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Comment & Response
September 2018

Database Selection and Heterogeneity—More Details, More Credibility—Reply

Author Affiliations
  • 1Department of Medical Oncology, Dana-Farber Cancer Institute, Boston, Massachusetts
  • 2Department of Biostatistics and Computation Biology, Dana-Farber Cancer Institute, Boston, Massachusetts
JAMA Oncol. 2018;4(9):1295-1296. doi:10.1001/jamaoncol.2018.1231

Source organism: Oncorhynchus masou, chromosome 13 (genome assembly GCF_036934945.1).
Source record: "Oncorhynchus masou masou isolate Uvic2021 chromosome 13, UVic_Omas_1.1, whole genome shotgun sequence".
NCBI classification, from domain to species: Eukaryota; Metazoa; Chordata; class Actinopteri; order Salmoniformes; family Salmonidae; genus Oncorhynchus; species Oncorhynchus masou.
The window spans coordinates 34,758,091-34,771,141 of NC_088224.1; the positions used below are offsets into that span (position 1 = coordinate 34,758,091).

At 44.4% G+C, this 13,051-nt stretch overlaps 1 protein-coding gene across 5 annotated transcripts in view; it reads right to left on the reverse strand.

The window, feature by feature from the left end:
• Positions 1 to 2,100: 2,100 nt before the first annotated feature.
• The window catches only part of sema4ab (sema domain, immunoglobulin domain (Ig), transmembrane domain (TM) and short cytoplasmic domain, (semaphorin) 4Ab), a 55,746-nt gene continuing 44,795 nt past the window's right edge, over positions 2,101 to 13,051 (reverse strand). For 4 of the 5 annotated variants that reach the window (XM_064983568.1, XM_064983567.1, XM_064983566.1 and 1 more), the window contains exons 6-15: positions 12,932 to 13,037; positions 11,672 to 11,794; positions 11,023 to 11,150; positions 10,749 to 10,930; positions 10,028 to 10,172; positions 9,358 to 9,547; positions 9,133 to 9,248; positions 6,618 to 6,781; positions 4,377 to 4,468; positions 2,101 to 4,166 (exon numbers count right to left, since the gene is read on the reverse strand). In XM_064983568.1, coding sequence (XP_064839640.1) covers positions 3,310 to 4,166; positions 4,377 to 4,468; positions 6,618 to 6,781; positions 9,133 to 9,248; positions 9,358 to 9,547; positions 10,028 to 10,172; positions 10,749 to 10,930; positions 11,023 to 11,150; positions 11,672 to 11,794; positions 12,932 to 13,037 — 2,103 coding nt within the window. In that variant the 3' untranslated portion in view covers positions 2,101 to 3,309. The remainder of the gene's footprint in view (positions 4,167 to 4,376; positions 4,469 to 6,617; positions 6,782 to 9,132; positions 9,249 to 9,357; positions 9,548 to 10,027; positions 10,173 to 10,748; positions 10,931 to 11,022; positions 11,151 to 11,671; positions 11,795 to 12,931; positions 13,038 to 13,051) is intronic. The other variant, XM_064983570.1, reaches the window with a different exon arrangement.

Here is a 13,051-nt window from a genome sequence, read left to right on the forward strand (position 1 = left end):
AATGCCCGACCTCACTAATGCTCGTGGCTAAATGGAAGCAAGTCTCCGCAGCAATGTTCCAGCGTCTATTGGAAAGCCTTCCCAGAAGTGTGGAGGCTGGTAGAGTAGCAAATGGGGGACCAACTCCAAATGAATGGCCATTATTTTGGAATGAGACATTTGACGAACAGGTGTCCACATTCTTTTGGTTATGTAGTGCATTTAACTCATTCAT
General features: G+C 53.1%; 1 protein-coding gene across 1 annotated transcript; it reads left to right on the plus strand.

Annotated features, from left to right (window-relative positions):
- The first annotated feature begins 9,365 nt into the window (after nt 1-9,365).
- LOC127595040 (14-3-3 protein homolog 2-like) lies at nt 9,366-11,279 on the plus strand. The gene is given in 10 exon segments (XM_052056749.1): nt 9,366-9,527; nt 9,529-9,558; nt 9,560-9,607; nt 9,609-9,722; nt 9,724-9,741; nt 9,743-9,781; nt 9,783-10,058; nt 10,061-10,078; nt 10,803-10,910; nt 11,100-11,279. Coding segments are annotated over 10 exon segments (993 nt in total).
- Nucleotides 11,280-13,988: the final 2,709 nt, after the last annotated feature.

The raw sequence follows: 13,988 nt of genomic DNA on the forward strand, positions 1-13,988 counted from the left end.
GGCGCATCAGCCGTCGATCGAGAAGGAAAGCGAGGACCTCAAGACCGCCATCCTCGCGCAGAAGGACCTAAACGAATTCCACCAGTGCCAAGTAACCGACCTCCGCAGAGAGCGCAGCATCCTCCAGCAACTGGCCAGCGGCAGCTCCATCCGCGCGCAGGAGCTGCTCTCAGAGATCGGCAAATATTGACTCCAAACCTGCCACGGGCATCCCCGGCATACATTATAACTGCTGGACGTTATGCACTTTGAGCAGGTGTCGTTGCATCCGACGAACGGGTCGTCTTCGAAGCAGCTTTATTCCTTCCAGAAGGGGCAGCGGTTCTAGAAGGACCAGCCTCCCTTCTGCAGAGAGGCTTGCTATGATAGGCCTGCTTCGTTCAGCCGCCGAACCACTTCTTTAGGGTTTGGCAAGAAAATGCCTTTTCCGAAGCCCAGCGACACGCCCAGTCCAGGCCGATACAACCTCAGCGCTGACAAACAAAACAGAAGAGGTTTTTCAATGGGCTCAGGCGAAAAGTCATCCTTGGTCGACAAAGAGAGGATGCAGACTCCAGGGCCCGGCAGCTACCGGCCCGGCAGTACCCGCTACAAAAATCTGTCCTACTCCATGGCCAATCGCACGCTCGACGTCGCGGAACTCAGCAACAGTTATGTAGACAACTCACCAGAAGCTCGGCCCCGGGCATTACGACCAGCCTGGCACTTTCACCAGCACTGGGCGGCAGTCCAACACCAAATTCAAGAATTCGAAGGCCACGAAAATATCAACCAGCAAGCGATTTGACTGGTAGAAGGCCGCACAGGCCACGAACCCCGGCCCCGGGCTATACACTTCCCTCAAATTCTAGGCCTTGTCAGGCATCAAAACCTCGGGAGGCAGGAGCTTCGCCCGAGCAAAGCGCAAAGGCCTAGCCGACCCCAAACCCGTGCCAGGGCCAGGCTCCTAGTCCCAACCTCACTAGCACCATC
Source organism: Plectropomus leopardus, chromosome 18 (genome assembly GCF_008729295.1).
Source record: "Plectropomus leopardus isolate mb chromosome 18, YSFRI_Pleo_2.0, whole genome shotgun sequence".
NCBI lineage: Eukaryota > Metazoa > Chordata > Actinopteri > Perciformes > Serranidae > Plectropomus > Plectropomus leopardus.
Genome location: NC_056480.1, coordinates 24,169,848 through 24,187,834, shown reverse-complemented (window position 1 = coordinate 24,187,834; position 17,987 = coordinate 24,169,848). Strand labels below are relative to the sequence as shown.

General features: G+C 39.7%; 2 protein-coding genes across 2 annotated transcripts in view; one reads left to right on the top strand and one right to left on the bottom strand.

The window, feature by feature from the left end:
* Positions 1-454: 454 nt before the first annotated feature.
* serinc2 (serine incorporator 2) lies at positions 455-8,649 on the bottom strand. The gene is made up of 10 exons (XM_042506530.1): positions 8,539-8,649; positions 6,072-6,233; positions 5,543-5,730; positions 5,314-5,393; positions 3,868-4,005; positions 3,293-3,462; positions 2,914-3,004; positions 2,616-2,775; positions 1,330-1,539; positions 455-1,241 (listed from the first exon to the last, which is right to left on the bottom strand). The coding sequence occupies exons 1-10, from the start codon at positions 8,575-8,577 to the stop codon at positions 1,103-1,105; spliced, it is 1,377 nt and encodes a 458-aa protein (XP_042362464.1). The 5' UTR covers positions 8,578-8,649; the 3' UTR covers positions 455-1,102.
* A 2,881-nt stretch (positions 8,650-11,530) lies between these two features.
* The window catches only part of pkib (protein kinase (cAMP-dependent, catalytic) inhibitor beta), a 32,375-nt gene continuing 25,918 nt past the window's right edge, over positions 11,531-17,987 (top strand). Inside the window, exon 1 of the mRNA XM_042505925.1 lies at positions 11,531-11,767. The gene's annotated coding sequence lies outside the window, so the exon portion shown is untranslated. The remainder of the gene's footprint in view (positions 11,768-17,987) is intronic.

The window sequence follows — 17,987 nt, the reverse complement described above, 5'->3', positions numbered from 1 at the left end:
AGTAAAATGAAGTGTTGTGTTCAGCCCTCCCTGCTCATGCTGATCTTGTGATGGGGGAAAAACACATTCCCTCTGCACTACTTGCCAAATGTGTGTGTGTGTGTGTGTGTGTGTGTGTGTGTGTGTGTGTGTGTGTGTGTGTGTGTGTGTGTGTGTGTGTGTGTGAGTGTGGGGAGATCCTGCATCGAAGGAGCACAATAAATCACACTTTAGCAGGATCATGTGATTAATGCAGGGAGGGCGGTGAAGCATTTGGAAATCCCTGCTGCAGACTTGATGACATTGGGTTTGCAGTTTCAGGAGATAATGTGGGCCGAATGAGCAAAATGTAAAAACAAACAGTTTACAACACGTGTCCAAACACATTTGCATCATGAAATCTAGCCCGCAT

In Reply We appreciate the interest and comments by Li and colleagues regarding our article,1 which compared the incidence of endocrine adverse events following treatment with immune checkpoint regimens in a systematic review and meta-analysis of published trial reports. Our work included a total of 38 clinical trials retrieved from the PubMed database evaluating the use of checkpoint inhibitors for the treatment of advanced solid tumors, resulting in a total of 7551 patients who were eligible for this meta-analysis. Thus, it is unlikely that the data regarding the incidence of thyroid toxic effects or hypophysitis would differ significantly if further studies were added. We recognize that after the date of the database search (July 18, 2016), new articles have been published, and an update of our work with new studies and additional information sources would be welcome. By including newly reported clinical trials, such efforts may help to establish the incidence and risks of less frequent endocrinopathies, such as primary adrenal insufficiency and type 1 diabetes. Moreover, in our meta-analysis we did not include other types of immunotherapy combination regimens, such as programmed cell death/programmed cell death ligand 1 inhibitors plus chemotherapy or combinations with antiangiogenic drugs. A work including these regimens would be of interest now that some combinations have been approved,2 and many are under review for approval, for the treatment of different advanced solid tumors.